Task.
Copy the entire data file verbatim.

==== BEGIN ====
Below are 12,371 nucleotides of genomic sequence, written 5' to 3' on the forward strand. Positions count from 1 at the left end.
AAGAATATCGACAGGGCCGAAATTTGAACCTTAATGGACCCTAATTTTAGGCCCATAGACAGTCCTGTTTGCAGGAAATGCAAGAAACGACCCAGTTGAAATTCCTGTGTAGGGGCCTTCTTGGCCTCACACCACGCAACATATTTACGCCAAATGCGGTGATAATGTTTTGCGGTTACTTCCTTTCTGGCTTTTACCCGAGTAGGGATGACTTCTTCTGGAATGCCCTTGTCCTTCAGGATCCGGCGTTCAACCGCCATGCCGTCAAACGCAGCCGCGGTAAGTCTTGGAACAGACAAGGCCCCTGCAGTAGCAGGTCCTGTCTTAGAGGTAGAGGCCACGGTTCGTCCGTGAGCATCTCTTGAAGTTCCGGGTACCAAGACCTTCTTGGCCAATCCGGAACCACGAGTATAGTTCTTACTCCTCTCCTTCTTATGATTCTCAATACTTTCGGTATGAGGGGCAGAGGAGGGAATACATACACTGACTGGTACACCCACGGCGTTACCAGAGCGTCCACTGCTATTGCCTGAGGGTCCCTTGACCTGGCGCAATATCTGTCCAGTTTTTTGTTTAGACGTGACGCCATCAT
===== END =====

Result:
Below are 12,371 nucleotides of genomic sequence, written 5' to 3' on the forward strand. Positions count from 1 at the left end.
AAGAATATCGACAGGGCCGAAATTTGAACCTTAATGGACCCTAATTTTAGGCCCATAGACAGTCCTGTTTGCAGGAAATGCAAGAAACGACCCAGTTGAAATTCCTGTGTAGGGGCCTTCTTGGCCTCACACCACGCAACATATTTACGCCAAATGCGGTGATAATGTTTTGCGGTTACTTCCTTTCTGGCTTTTACCCGAGTAGGGATGACTTCTTCTGGAATGCCCTTGTCCTTCAGGATCCGGCGTTCAACCGCCATGCCGTCAAACGCAGCCGCGGTAAGTCTTGGAACAGACAAGGCCCCTGCAGTAGCAGGTCCTGTCTTAGAGGTAGAGGCCACGGTTCGTCCGTGAGCATCTCTTGAAGTTCCGGGTACCAAGACCTTCTTGGCCAATCCGGAACCACGAGTATAGTTCTTACTCCTCTCCTTCTTATGATTCTCAATACTTTCGGTATGAGGGGCAGAGGAGGGAATACATACACTGACTGGTACACCCACGGCGTTACCAGAGCGTCCACTGCTATTGCCTGAGGGTCCCTTGACCTGGCGCAATATCTGTCCAGTTTTTTGTTTAGACGTGACGCCATCAT